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2007 02 08
Toronto Is Important: Conference Board Of Canada
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The Conference Board of Canada made some waves in the Canadian economic policy world this week when it released its report on the global competitiveness of Canadian cities. It turns out major cities like Toronto are falling behind in their ability to compete with other major cities. "Mission Possible: Successful Canadian Cites" puts forward the case that the provincial system that equalized representation between rural and urban constituencies is failings us. The system worked 100 years ago but in today's global economy cities are playing a much greater role on the economic prosperity of their host countries.

While not advocating city-states, the report concludes by saying Canada must give "major cities the power and resources they need for success." Anyone who spends time travelling the world for business or pleasure understands how international cities are pouring money into infrastructure in recognition of the growing role those places play in regional economic prosperity. Toronto has suffered -- ask the TTC -- because of our political mandarins have ignored the shift.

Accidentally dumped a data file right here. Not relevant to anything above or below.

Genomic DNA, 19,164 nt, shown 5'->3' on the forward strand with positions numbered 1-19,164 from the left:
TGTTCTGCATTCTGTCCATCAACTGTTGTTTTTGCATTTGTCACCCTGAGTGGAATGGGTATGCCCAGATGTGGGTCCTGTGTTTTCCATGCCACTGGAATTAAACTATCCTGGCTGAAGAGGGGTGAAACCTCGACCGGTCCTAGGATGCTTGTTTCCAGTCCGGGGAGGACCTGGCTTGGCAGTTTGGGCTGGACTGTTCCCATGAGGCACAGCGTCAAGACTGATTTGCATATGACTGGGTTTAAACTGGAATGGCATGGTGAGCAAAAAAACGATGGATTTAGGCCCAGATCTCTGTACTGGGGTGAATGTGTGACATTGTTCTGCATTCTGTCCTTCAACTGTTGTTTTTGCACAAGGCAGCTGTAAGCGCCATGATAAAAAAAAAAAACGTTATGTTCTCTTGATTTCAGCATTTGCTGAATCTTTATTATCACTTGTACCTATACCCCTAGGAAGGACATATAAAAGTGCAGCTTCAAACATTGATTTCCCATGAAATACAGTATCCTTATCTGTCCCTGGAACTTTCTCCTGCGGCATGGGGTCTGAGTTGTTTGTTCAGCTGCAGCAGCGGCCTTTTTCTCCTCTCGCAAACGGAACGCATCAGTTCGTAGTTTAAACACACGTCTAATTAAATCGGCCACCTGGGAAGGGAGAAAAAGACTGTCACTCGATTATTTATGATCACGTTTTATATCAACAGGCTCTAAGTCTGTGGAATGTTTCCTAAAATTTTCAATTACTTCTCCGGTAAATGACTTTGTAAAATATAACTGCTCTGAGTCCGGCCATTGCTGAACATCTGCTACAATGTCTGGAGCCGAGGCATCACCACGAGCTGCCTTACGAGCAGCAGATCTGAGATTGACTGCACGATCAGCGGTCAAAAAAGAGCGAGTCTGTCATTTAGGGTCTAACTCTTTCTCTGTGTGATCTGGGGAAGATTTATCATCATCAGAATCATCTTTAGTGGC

Here are some excerpts:
We are becoming less competitive. In just two years, we have slipped from 3rd to 12th place in comparative measurements of macroeconomic and microeconomic performance, according to the results of benchmarking by the Conference Board. Canada lags behind most developed economies in productivity growth. Our resource sectors require significant new strategic investment if they are to meet global competition, and our biggest cities are starved for investment in comparison with global cities elsewhere. In vital sectors of our economy, we are not keeping up with our competitors.
The Conference Board makes clear in this report that strategic investment in our major cities is urgent. Nowhere is the gap between Canada as a global society and our political, fiscal and regulatory architectures more apparent than in our largest cities. Canada, like other societies, has transformed itself from a rural to an overwhelmingly urban society, but we are living with architecture built for our earlier rural past—an architecture that fits badly with the new urban Canada. Urbanization is likely to accelerate. Immigrants who bring valuable skills with them and compensate—at least in part—for our aging population, generally settle in Montreal, Toronto and Vancouver. Yet these cities have little voice in settlement policy or immigration policy. Indeed, Canada’s cities are not officially recognized in federal–provincial discussions and are considered creatures of the provinces. This may have made sense a hundred years ago, but it makes absolutely no sense today. Not only do cities have no official representation, they have no access to taxes that grow as the economy grows. Less than 12 per cent of total government revenues goes to municipalities.
[email this story] Posted by R Ouellette on 02/08 at 01:46 PM

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